An unborn child's right to life is being pushed aside in Tasmania's abortion debate by a political desire to put a woman's needs first, Catholic Archbishop Adrian Doyle has said.
Archbishop Doyle and Calvary Health Care mission director Belinda Clarke were the first witnesses before a Legislative Council committee hearing on the proposed Reproductive Health Bill this morning.
The Bill would decriminalise abortion, leaving consent as the only requirement for terminating a pregnancy up to 16-weeks gestation and requiring the approval of two doctors on the grounds of physical, psychological or socio-economic factors after 16-weeks.
Archbishop Doyle said while the church accepted treatment which could endanger an unborn baby's life in cases where the mother's life was also at risk, ending the pregnancy should never be the aim of that treatment.
The Catholic Church does not support Tasmania's current abortion laws, which are similar to the proposed post 16-week requirements but for all stages of pregnancy.
``I am probably here in damage control to try and keep it at the very minimum,'' Archbishop Doyle said.
Archbishop Doyle said he had been disappointed by the debate so far.
``I think at the heart of this is the desire by people to give precedence to the woman,'' he said.
``That's important, but there's another focus that we have to be aware of as well.''
Archbishop Doyle said he was particularly concerned at the conscientious objection clauses, which require doctors or counsellors with a conscientious objection to abortion to state it openly and refer the patient to another service, and include penalties for non-complying counsellors, and the access zones that ban anti-abortion protests or vigils within 150 metres of a clinic.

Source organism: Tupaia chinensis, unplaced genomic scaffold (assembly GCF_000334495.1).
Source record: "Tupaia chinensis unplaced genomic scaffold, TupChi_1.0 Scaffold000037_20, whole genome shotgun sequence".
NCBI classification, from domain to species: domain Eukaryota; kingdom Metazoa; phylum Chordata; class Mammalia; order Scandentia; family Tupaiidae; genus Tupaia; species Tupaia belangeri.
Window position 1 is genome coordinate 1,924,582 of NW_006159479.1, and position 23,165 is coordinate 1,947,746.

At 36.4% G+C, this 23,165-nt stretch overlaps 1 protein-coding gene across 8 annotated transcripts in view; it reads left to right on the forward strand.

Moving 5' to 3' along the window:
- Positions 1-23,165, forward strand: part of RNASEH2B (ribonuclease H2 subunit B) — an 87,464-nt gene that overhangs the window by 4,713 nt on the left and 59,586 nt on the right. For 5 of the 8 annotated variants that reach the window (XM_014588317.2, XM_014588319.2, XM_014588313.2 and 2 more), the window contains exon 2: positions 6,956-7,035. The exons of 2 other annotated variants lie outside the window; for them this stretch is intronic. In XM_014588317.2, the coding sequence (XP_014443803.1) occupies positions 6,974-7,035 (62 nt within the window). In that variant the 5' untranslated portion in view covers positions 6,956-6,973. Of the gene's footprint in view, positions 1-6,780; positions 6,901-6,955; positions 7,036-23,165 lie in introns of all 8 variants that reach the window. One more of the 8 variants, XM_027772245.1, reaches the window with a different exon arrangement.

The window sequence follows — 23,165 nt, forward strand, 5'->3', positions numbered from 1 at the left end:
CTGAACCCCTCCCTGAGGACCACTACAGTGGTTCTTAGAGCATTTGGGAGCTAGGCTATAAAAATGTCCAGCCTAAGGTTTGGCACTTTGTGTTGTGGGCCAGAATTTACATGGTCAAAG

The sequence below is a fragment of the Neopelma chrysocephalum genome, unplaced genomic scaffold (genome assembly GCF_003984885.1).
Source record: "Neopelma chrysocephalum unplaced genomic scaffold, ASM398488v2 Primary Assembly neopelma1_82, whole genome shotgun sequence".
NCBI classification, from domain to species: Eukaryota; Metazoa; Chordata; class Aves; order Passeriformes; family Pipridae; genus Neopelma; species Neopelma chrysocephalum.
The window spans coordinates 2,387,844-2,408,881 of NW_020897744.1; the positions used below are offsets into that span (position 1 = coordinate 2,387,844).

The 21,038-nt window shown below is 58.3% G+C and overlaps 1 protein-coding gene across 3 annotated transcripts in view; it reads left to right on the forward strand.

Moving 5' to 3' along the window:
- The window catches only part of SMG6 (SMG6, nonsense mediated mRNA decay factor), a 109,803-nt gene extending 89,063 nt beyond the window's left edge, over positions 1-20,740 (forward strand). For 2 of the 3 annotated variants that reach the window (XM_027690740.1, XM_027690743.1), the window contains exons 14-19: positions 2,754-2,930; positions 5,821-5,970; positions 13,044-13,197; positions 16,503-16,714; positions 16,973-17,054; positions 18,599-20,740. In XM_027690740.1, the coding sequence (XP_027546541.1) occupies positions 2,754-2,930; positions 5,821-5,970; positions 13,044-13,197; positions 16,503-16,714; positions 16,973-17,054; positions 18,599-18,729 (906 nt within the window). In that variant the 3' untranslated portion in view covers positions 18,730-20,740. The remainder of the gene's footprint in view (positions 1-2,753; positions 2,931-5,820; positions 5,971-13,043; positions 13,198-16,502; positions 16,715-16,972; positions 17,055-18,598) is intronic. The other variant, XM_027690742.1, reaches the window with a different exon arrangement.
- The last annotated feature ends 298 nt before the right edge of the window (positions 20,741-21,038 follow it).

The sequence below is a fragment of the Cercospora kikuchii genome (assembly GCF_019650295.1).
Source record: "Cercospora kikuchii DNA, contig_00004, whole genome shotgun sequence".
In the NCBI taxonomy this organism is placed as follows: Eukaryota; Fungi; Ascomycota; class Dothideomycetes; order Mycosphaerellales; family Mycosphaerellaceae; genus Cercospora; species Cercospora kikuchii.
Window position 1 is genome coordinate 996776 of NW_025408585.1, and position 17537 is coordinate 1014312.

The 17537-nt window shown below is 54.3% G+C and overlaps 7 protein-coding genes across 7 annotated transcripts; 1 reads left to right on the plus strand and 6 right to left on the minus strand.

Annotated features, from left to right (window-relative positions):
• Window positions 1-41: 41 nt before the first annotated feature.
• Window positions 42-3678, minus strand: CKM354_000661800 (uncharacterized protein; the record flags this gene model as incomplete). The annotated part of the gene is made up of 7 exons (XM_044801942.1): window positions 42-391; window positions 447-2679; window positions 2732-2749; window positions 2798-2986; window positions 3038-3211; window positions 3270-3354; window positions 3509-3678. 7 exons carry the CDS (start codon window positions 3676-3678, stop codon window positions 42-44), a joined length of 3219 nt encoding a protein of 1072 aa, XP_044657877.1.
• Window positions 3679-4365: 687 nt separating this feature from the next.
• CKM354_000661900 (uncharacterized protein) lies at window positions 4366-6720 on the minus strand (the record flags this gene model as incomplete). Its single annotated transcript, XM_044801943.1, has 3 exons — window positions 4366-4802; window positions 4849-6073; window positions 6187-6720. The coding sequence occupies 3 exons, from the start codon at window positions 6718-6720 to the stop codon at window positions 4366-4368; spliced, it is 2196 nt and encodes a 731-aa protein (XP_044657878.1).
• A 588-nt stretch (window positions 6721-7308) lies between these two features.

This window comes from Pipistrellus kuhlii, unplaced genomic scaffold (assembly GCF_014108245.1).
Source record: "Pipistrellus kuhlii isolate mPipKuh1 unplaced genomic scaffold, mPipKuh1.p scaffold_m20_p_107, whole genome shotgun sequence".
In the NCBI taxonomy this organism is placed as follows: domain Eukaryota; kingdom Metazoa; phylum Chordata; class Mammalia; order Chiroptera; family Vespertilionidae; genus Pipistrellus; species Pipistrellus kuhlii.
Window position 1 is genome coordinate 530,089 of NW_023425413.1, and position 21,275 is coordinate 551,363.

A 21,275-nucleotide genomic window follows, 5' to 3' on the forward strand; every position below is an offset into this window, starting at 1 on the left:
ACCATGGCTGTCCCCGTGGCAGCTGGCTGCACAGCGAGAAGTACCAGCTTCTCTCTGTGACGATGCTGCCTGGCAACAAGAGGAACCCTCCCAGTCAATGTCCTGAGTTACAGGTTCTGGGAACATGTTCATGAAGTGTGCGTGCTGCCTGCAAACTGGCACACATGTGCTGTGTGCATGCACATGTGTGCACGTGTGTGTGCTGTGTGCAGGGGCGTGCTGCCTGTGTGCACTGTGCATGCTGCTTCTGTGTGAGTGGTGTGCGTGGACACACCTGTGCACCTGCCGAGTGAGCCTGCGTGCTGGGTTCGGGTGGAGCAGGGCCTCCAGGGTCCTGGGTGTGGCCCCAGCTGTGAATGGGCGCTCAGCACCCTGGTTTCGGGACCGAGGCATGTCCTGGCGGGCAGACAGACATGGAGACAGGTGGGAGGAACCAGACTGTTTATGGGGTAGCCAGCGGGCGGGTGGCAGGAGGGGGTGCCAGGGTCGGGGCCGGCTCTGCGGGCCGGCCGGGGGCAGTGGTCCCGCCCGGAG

He said he was concerned the access zones would affect the Hobart church of St Josephs, which falls within an access zone, and prevent it from preaching on the subject.
Rumnney independent MLC Tony Mulder said access zones specifically excluded anything said inside a building or church within the access zones and only applied to those actions targeted at people accessing a clinic.
Mr Mulder likened the zone to laws preventing a person from disrupting mass, as it was about protecting and respecting the decision of a group of people even if you did not agree with it.
Australian Health Practitioner Regulation Association representative Lisa McIntosh told the committee it was already against practitioner codes for a doctor who had a conscientious objection to performing a service not to identify that objection and refer the patient on.
The hearings will continue later this morning.